There has been some great coverage involving the religion of Santeria recently, and I thought I would use this post to get everyone up to speed. While Santeria isn’t a modern Pagan/Heathen religion, “the Way of the Saints” has quite a bit in common with us*. Anything that affects the Santerian community in the United States (which is around the same size as the collective Pagan/Heathen groups) should draw our attention, and where appropriate, our support.
Yesterday the Miami Herald did an in-depth story on clashes between Santero/as and the local police. Quite a bit of recent controversy stems from an interrupted initiation ritual in which several animals, including goats and chickens, were being ritually sacrificed.
“Noriel Batista has had little peace since a swarm of Coral Gables police officers burst onto his property, disrupting a Santeria ritual intended to initiate him into a special order of his religion’s priesthood. “It has ruined my life,” said Batista, a Cuban-born pharmacy owner who bought the home on Casilla Street nine years ago. Business at his Coral Way pharmacy has suffered, he says. Neighbors expressed outrage that animal sacrifices — in this case, 11 goats and 44 fowl — were taking place in the City Beautiful. Shortly after the June incident made the news, Batista received a handwritten note, scrawled in the margins of a Miami Herald article: America has become a dumping ground for trash like you. Go back to Cuba and take your animal sacrifices with you. The incident, which brought television cameras and patrol cars to the quiet, tree-lined neighborhood in early June, highlights the tension between adherents of a religion most notorious for its practice of animal sacrifice and neighbors in the increasingly affluent suburban areas where the religion is spreading and taking root.”
Ernesto Pichardo, head of the Church of Lukumi Babalu Aye (which won the famous Supreme Court case allowing for ritual animal sacrifice), says that recent growing tensions concerning Santeria have much to do with the upward mobility of Santerian practitioners into the middle and upper economic classes.
“When we hear about Santeria in Coral Gables, it’s as if Santeria doesn’t have a right to be in Coral Gables … But it’s OK if it’s in Little Havana, or it’s all right if we do it in Hialeah … As long as it is marginalized, and only appears in the lower strata of society, then it’s OK.”
These comments are echoed by Miguel De La Torre, author of “Santeria: The Beliefs and Rituals of a Growing Religion in America”.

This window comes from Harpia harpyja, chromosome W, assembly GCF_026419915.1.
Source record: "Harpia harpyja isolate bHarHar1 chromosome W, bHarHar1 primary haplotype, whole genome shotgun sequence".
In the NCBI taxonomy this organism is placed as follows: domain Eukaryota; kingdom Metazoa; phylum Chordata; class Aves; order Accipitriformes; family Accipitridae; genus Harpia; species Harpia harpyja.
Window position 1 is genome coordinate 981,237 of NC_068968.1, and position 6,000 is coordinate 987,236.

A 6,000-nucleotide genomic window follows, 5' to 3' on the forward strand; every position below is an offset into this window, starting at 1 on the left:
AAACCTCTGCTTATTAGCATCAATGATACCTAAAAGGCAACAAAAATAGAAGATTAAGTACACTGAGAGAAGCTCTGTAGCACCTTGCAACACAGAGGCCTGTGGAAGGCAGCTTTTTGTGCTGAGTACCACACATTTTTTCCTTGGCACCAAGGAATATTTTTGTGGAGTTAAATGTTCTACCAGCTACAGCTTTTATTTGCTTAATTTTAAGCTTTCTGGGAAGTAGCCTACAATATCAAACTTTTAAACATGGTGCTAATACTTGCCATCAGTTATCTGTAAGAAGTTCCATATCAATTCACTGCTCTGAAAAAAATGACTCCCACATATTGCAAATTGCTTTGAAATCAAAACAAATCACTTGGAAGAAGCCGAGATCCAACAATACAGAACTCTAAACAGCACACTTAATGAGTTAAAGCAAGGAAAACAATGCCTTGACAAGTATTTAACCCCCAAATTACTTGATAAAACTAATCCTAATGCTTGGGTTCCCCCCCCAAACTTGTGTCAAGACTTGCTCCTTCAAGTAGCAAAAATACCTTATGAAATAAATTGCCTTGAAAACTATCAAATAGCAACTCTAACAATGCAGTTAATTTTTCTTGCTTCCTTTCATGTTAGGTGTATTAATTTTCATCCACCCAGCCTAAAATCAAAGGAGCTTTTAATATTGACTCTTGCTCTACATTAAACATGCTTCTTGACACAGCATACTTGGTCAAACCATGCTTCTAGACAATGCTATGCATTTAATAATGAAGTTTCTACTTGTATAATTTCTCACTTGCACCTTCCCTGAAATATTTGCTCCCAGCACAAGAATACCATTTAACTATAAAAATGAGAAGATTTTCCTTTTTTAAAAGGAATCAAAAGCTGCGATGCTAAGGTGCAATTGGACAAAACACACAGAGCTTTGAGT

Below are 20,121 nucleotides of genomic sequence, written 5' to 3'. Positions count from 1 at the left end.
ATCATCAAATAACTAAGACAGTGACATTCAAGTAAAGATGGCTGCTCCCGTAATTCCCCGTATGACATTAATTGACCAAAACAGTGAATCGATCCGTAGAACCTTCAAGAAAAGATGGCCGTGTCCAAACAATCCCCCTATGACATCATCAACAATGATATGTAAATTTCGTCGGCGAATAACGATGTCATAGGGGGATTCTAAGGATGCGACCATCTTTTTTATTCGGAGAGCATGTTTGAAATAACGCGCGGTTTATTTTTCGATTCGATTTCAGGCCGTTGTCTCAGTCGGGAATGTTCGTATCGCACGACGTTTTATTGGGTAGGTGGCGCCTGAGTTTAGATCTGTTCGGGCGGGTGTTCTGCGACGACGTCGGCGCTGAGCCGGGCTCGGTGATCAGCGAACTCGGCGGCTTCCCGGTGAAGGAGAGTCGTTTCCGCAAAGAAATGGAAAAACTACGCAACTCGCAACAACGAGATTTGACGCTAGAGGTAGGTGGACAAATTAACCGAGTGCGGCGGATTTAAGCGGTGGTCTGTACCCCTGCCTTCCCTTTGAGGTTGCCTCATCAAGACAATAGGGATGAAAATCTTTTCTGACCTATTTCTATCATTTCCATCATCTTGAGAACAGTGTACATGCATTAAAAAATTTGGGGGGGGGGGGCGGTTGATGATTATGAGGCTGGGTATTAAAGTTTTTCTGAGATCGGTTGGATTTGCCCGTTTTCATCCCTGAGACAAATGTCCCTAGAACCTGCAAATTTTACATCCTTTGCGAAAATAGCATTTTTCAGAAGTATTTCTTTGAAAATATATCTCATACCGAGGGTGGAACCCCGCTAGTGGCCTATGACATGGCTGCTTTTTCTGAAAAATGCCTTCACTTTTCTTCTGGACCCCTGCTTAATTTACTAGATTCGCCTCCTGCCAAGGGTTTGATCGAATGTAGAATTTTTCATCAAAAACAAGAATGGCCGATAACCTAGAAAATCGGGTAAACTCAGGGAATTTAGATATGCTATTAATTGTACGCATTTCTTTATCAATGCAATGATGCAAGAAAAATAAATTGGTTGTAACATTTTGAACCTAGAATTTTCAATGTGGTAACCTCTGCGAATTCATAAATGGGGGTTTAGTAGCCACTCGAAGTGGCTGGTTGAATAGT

“There is a fear that is rooted in racism … this religion is practiced by Latinos, or people of African descent. It’s an element of ‘Oh, look at these primitive people sacrificing animals’ … For some people, moving up the economic or social ladder means assimilation, putting away the old religion … But then you have a generation that says, ‘I will live in an upscale neighborhood, but I will also have my santos, thank you very much.’”
The Mayor of Coral Gables (an outspoken opponent of Santeria) says he is “investigating” the laws concerning Santerian practices and animal sacrifice and has rebuffed calls for an apology by Ernesto Pichardo and his church. It remains to be seen what the final outcome of this incident will be. The Miami Herald has also included a list of recent conflicts between Santeria and the law in the Miami-Dade area, and a slide-show of relevant pictures.
While the situation involving the law in Florida is troubling, it isn’t all bad news. Ernesto Pichardo (the aforementioned head of Church of Lukumi Babalu Aye) was recently granted an honorary fellowship by Florida International University.
“Florida International University appointed well-known Santeria priest Oba Ernesto Pichardo as an honorary Africana Research Fellow for the upcoming academic year in the African-New World Studies program. Pichardo is known for his successful lawsuit against the city of Hialeah to allow animal sacrifices that led to a landmark 1993 U.S. Supreme Court decision. Pichardo will teach ‘Santeria in Transnational Perspectives’ this fall at the Biscayne Bay campus. He also will organize outreach programs, lectures and an art exhibition on the Santeria religion, also known as Lucumi-Yoruba.”
So that upward mobility of Santeria, while causing tensions in some areas is also opening doors and increasing its respectability in others. It may well be that some of the landmark court cases in the future granting modern Pagans expanded freedoms and equality will come from Santerian adherents (or even our two communities working in concert).
* Santeria is a new religious movement (emerging from the slave trade) with ties to ancient pre-Christian faiths (specifically different forms of Nigerian belief systems) that engages in the practice of magic, and believes in a number of individual male and female powers (aka Saints, Orisha, Gods). Santeria also rejects the traditional good/evil dualism of Christian monotheism. Santeria and related faiths (VooDoo) believe that the divine powers are actively engaged in the world.